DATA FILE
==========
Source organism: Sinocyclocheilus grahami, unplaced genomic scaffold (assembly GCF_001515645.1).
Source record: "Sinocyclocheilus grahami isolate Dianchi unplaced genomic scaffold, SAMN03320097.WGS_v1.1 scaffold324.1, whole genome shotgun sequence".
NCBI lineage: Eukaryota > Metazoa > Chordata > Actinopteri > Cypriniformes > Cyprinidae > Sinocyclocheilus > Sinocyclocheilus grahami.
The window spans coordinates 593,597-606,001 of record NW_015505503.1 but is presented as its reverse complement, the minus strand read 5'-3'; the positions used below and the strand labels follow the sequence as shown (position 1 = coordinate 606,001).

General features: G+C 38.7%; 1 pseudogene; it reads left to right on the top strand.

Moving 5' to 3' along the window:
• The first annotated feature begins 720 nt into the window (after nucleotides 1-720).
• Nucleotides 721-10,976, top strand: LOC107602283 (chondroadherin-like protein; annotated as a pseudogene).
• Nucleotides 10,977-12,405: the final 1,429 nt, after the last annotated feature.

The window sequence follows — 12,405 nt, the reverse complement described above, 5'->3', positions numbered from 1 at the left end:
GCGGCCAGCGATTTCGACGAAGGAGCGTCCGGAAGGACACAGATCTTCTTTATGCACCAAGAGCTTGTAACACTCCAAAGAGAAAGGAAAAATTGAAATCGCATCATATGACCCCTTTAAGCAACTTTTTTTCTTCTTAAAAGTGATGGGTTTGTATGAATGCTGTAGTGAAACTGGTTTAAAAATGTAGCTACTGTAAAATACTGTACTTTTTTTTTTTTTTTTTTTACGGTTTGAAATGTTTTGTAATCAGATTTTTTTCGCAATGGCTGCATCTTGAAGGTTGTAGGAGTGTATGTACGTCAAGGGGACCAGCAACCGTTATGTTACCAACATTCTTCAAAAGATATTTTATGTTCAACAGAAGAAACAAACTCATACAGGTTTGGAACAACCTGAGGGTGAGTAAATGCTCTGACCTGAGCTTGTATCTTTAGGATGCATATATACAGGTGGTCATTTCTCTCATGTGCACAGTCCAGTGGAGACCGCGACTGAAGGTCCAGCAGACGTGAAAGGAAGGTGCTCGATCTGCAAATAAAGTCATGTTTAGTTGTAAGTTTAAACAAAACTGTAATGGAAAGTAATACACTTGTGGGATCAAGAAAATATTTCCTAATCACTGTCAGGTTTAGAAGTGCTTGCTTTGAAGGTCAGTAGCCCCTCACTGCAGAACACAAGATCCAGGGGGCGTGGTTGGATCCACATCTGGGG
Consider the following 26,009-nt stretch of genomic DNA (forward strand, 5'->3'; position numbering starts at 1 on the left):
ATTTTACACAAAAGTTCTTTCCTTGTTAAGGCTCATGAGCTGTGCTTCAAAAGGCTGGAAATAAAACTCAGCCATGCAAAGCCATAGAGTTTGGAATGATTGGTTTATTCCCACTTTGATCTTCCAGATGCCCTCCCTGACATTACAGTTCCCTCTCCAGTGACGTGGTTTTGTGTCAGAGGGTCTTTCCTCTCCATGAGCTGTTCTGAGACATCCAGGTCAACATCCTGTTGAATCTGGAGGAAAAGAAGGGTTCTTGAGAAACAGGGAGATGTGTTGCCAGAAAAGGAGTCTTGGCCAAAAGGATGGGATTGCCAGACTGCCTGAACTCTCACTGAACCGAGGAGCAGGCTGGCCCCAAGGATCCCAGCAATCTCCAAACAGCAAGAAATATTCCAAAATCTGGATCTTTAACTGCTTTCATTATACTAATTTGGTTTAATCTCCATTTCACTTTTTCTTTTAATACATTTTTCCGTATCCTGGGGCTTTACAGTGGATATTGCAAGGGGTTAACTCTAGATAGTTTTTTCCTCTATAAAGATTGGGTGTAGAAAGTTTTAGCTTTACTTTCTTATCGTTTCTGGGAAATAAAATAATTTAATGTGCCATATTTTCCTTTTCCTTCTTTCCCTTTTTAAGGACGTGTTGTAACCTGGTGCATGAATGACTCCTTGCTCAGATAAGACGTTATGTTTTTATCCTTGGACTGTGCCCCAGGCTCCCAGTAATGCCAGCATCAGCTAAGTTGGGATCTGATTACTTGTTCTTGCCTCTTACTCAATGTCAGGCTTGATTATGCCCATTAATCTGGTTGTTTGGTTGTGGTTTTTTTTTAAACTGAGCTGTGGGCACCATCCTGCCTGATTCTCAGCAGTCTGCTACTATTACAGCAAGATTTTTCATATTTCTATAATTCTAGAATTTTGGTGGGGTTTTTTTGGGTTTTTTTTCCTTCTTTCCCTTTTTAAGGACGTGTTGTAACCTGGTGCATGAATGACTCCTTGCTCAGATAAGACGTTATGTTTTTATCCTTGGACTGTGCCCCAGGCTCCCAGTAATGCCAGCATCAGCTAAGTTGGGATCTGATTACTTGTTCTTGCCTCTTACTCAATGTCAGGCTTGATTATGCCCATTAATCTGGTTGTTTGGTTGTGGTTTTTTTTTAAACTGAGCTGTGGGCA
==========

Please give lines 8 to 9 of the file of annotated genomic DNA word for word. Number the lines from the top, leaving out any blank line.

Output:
• Nucleotides 721-10,976, top strand: LOC107602283 (chondroadherin-like protein; annotated as a pseudogene).
• Nucleotides 10,977-12,405: the final 1,429 nt, after the last annotated feature.